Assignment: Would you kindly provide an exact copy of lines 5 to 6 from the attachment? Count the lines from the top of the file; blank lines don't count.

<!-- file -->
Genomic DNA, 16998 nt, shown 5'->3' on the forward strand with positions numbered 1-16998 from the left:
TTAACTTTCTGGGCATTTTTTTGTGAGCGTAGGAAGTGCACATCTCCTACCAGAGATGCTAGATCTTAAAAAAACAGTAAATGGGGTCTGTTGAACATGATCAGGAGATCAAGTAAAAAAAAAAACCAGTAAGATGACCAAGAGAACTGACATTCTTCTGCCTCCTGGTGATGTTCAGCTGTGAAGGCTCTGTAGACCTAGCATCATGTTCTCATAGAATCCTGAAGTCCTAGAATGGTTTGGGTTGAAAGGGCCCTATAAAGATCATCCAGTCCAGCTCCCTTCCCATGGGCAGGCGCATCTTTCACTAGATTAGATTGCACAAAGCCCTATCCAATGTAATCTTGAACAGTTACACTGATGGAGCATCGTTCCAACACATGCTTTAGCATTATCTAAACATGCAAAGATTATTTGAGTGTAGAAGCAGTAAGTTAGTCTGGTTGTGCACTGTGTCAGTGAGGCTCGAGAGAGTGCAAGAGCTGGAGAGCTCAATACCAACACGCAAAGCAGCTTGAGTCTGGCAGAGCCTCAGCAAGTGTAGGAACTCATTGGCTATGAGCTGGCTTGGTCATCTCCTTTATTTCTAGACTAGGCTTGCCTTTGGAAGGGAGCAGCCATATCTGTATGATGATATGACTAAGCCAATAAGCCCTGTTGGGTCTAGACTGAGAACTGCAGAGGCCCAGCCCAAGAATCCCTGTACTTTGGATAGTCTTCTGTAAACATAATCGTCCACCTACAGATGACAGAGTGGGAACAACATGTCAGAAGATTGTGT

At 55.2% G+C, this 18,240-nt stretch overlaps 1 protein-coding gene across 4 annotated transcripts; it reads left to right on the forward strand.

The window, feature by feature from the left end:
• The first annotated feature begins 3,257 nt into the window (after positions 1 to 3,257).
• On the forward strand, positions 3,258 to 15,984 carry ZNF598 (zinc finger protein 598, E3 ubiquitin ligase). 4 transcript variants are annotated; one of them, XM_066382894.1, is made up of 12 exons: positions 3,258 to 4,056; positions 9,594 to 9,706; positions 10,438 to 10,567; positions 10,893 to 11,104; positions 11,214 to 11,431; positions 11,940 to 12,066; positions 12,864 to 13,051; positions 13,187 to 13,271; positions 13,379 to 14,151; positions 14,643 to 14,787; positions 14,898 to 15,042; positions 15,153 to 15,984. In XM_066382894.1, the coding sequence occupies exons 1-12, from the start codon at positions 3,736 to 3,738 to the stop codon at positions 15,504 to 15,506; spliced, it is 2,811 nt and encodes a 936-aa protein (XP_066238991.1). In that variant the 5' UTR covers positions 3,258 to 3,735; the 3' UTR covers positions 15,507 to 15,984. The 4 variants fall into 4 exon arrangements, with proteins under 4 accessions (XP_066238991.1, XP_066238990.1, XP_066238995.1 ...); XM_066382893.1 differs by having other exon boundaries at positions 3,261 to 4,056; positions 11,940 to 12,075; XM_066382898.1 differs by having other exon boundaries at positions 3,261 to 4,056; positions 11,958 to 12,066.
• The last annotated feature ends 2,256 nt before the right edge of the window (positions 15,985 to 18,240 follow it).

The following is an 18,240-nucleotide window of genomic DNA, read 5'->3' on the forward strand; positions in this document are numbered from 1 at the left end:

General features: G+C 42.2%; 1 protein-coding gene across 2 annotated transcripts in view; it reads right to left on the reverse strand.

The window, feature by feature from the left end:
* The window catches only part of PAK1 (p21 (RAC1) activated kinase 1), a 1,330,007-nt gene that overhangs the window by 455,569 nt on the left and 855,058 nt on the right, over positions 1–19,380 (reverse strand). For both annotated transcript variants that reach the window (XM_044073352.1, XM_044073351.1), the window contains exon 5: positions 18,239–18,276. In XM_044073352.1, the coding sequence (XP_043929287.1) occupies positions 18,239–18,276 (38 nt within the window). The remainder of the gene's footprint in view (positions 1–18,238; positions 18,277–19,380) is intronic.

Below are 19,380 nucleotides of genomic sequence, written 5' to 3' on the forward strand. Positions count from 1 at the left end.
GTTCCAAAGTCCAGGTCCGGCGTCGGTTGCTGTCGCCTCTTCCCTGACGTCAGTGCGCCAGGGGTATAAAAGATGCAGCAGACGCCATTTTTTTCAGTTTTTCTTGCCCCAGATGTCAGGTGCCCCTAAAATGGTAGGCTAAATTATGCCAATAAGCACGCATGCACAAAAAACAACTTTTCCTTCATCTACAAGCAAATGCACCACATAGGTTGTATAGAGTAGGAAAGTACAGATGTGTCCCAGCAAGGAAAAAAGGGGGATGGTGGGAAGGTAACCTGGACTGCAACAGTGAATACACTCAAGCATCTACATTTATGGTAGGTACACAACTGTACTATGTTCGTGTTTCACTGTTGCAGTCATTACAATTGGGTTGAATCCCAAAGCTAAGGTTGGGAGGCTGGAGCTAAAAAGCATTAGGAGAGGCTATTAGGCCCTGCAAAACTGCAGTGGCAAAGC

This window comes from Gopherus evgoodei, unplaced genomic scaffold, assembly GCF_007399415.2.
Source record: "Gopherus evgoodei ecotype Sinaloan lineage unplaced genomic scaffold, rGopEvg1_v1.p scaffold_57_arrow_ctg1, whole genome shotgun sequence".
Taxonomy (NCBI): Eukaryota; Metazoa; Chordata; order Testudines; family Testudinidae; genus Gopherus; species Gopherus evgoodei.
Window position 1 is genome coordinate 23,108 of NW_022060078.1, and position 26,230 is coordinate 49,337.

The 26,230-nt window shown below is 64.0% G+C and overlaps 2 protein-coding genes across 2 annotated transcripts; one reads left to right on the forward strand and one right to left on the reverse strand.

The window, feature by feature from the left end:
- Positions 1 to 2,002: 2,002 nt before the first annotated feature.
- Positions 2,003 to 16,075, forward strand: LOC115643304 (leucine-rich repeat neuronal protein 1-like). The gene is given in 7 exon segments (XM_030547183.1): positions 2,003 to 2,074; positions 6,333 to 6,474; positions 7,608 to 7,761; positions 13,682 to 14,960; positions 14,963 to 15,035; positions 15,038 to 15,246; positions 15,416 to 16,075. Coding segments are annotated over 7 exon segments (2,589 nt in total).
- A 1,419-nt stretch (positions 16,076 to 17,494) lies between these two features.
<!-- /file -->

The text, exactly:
• The first annotated feature begins 3,257 nt into the window (after positions 1 to 3,257).
• On the forward strand, positions 3,258 to 15,984 carry ZNF598 (zinc finger protein 598, E3 ubiquitin ligase). 4 transcript variants are annotated; one of them, XM_066382894.1, is made up of 12 exons: positions 3,258 to 4,056; positions 9,594 to 9,706; positions 10,438 to 10,567; positions 10,893 to 11,104; positions 11,214 to 11,431; positions 11,940 to 12,066; positions 12,864 to 13,051; positions 13,187 to 13,271; positions 13,379 to 14,151; positions 14,643 to 14,787; positions 14,898 to 15,042; positions 15,153 to 15,984. In XM_066382894.1, the coding sequence occupies exons 1-12, from the start codon at positions 3,736 to 3,738 to the stop codon at positions 15,504 to 15,506; spliced, it is 2,811 nt and encodes a 936-aa protein (XP_066238991.1). In that variant the 5' UTR covers positions 3,258 to 3,735; the 3' UTR covers positions 15,507 to 15,984. The 4 variants fall into 4 exon arrangements, with proteins under 4 accessions (XP_066238991.1, XP_066238990.1, XP_066238995.1 ...); XM_066382893.1 differs by having other exon boundaries at positions 3,261 to 4,056; positions 11,940 to 12,075; XM_066382898.1 differs by having other exon boundaries at positions 3,261 to 4,056; positions 11,958 to 12,066.